Carers urged to seek support
26 Nov 2020 01:59 PM
Still Game star highlights valued work of the country’s carers in new campaign.
Carers are being urged to seek emotional and practical support through a new national campaign, delivered in partnership with Still Game’s Jane McCarry.
Jane, who plays Isa Drennan in the BBC Scotland sitcom, is a ‘sandwich’ carer – that means she cares for her mother while juggling childcare and work responsibilities. Jane marked the launch of the campaign by addressing carers from across Scotland at this year’s virtual Carers Parliament event.
With more caution about going out, as well as services being under pressure because of the coronavirus (COVID-19) pandemic, even more people have taken on a caring role. Before the pandemic, there were an estimated 690,000 carers in Scotland, however recent polling by YouGov suggests this figure could have increased by an additional 390,000 during COVID-19 and lockdown, taking the potential total number of carers in Scotland to around 1.1 million.
The campaign aims to make sure that all who are new to caring, as well as those who were before, are aware there is support out there for them and can come forward to access it.
Although most support is being provided remotely, services are still open and ready to welcome carers. There’s a range of support measures available nationally and locally to help improve carers’ quality of life, with local carer centres across Scotland offering sessions such as virtual support groups, information, advice and online relaxation sessions.
Local carer centres can help all carers prepare their own personalised support plans.
Minister for Public Health, Sport and Wellbeing Joe FitzPatrick attended the virtual Carers Parliament event. He recently (25 November 2020) said:
“Carers are juggling a lot between work, family, friends and their caring duties – it’s crucial for their own wellbeing that they get the support they deserve.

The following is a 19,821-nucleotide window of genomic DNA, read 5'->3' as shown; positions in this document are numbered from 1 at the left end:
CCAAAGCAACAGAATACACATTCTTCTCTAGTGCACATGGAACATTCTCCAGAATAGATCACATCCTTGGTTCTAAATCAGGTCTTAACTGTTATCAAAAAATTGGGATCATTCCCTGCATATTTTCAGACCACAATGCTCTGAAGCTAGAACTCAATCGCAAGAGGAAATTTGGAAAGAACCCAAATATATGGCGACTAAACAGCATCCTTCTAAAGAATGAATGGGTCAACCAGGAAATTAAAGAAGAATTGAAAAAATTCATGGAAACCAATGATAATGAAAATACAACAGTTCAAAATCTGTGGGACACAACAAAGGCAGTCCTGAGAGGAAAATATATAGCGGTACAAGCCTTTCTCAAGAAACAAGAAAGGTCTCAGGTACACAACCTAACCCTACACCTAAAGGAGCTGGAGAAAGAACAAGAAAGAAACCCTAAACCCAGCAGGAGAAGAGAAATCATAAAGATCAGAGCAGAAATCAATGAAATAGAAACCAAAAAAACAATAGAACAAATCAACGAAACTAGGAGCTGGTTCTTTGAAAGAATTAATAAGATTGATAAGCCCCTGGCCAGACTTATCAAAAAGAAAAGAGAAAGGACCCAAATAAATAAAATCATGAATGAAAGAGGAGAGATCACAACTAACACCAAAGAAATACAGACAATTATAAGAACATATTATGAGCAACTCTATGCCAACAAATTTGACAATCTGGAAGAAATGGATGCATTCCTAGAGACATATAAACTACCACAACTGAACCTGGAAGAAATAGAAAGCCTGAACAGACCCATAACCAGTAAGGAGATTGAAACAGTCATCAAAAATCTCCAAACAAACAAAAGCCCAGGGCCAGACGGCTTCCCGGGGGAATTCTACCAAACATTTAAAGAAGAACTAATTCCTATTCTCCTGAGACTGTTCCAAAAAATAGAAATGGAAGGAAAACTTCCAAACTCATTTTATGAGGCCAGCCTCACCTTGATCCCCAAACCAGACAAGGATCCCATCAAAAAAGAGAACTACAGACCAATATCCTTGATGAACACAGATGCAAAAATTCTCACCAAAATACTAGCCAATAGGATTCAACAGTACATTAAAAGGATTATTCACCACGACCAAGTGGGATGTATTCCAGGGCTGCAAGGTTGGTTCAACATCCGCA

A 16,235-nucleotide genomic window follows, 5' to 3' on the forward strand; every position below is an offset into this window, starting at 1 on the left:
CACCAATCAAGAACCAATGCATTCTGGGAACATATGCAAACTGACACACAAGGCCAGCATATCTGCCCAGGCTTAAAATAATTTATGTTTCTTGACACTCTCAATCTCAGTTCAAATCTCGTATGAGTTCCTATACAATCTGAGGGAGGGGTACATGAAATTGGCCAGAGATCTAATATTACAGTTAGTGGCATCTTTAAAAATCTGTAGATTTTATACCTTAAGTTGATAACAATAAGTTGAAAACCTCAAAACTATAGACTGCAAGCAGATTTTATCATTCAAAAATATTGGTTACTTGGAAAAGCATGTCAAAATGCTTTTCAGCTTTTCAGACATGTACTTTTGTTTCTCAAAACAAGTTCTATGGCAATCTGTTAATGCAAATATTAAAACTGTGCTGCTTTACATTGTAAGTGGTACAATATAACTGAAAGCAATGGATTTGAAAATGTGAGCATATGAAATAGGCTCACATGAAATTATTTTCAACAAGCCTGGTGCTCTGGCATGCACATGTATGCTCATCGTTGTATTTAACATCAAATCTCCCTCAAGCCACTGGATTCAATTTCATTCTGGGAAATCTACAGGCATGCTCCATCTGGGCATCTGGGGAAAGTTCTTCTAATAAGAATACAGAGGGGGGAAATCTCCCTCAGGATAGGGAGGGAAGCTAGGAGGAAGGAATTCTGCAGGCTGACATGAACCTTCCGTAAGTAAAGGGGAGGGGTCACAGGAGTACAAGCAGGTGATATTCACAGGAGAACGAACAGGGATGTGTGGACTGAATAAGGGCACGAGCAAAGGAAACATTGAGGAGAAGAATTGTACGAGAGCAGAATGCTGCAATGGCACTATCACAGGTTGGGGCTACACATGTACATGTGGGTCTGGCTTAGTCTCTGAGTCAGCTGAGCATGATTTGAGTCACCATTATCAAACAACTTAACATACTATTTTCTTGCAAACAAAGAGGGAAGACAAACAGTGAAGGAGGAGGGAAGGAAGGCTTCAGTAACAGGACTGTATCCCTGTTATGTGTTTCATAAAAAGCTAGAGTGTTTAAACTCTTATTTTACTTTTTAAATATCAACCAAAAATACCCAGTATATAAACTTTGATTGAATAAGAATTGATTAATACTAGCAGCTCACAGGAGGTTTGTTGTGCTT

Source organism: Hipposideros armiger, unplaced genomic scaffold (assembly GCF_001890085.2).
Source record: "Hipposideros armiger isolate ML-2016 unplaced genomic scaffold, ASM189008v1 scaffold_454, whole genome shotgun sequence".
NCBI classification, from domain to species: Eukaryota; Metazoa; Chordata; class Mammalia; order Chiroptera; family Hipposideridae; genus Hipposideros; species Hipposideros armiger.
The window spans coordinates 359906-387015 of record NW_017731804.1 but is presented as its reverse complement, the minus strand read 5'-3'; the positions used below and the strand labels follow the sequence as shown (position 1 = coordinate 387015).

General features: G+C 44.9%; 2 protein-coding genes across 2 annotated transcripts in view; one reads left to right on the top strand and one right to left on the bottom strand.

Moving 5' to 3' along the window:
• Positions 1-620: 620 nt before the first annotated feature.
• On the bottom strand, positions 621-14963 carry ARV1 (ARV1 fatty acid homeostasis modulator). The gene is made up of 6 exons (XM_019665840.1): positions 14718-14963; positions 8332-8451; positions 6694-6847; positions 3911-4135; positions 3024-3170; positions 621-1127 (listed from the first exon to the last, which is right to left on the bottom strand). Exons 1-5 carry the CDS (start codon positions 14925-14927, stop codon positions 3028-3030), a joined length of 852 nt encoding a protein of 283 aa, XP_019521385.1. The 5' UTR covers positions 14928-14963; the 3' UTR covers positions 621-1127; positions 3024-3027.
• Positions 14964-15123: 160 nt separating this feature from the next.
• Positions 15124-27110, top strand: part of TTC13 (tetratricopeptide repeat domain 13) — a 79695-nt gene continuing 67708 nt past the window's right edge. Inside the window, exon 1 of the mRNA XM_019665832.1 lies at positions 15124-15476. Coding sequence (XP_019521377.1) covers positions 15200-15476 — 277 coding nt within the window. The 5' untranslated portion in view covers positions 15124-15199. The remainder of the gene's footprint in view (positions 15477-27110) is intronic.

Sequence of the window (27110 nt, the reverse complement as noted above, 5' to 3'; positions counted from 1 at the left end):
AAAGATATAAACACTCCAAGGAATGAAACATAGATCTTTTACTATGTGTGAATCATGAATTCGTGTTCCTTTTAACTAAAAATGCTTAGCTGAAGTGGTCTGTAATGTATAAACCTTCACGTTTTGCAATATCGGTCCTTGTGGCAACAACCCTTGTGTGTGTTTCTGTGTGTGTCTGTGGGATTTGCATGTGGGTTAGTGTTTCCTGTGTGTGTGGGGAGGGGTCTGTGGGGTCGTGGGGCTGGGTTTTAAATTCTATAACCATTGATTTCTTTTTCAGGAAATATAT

“They may not be aware of what’s available to them, or they may not even recognise themselves as carers, but there is support available nationally and locally to help improve their quality of life.
“Crucially, we want carers to recognise that they’re not alone. There is a community of carers on every doorstep and every street. Together, it’s important to connect them with emotional and practical support that works for them.”
Jane recently (25 November 2020) said:
“I know first-hand how challenging it is to be a carer for a close friend, neighbour or family member. The working day doesn’t end yet you never view your responsibility as a burden because you’re ‘just’ looking after someone you love.
“The reality, however, is hard – both mentally and physically – and sometimes we all need some support, be it counselling, peer support sessions or even just sitting down for a virtual cuppa with someone who knows what you’re going through.
“I’d encourage anyone in a caring role to seek out the support that’s on offer to them.”
The annual Carers Parliament is organised by Carers Scotland, on behalf of the Scottish Government and in partnership with national carer organisations, with this year’s virtual event including seminars, workshops, and networking opportunities for those in a caring role.
For more information on the support available to carers, please visit nhsinform.scot/caring or call 0800 011 3200.